The first hemispheric study to trace how women in the Americas obtained the right to vote, Women's Suffrage in the Americas pushes back against the misconception that women's movements originated in the United States. The volume brings Latin American voices to the forefront of English-language scholarship. Suffragists across the hemisphere worked together, formed collegial networks to support each other's work, and fostered advances toward women gaining the vote over time and space from one country to the next. The collection as a whole suggests several models by which women in the Americas gained the right to vote: through party politics; through decree, despite delays justified by women's supposed conservative politics; through conservative defense of traditional roles for women; and within the context of imperialism. However, until now historians have traditionally failed to view this common history through a hemispheric lens.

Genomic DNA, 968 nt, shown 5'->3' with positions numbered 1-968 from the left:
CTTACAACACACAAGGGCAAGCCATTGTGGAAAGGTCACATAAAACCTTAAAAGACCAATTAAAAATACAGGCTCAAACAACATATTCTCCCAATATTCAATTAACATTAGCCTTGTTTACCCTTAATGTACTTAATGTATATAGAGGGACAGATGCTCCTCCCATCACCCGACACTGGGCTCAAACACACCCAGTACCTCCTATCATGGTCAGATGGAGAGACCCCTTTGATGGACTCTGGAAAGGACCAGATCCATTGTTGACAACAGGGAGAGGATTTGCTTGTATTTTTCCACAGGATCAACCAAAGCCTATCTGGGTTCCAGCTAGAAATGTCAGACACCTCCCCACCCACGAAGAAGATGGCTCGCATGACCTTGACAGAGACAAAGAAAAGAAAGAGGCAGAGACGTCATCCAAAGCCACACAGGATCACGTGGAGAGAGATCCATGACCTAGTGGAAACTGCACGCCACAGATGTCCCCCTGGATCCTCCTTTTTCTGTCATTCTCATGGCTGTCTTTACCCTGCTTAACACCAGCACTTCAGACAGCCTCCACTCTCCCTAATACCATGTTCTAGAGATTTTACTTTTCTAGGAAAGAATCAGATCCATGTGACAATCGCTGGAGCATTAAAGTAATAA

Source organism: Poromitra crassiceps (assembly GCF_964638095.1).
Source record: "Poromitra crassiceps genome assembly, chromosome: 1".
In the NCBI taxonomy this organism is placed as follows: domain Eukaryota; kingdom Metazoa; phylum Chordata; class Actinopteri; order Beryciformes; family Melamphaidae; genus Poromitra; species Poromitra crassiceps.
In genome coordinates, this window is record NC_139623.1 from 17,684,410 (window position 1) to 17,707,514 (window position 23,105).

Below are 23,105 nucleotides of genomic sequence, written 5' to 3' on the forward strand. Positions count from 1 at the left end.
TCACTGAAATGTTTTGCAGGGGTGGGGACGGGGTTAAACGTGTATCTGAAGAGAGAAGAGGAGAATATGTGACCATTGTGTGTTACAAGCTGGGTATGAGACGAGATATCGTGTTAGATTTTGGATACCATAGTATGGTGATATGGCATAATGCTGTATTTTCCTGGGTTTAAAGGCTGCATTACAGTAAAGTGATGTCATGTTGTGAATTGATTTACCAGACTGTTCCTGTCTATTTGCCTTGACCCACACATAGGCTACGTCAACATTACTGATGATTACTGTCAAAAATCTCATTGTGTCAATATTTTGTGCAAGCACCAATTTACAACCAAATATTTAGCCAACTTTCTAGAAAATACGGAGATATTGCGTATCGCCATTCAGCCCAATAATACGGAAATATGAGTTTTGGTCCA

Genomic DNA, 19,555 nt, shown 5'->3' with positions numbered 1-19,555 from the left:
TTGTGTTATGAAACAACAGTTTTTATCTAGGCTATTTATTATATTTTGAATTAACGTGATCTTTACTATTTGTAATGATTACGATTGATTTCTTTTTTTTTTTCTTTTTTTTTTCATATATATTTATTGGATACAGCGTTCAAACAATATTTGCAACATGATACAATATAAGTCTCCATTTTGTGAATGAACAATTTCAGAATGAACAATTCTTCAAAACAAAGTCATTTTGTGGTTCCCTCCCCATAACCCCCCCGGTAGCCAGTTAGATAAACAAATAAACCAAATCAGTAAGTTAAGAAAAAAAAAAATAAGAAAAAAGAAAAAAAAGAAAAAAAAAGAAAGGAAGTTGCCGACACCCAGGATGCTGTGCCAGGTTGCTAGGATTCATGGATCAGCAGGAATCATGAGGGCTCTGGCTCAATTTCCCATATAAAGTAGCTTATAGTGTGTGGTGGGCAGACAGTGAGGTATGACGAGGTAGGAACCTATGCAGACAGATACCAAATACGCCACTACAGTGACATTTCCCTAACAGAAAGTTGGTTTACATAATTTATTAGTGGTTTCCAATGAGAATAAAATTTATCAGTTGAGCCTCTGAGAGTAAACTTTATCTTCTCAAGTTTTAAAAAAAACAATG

"Women's Suffrage in the Americas provides an outstanding analysis of the long and often drawn-out process of attaining women's suffrage in the western hemisphere. Due attention is given to the unevenness of the process, not only across the Americas but within each country with respect to which groups of women (and men) were excluded as suffrage was extended."--Carmen Diana Deere, coauthor of Empowering Women: Land and Property Rights in Latin America
"Women's Suffrage in the Americas is a collaborative project working to understand how women in the Americas obtained the suffrage. The result is a collection of essays that is rich in local histories and, placed in comparative context, offers thoughtful explanations for the different trajectories of women's suffrage across the Americas."--Susie S. Porter, author of From Angel to Office Worker: Middle-Class Identity and Female Consciousness in Mexico, 1890-1950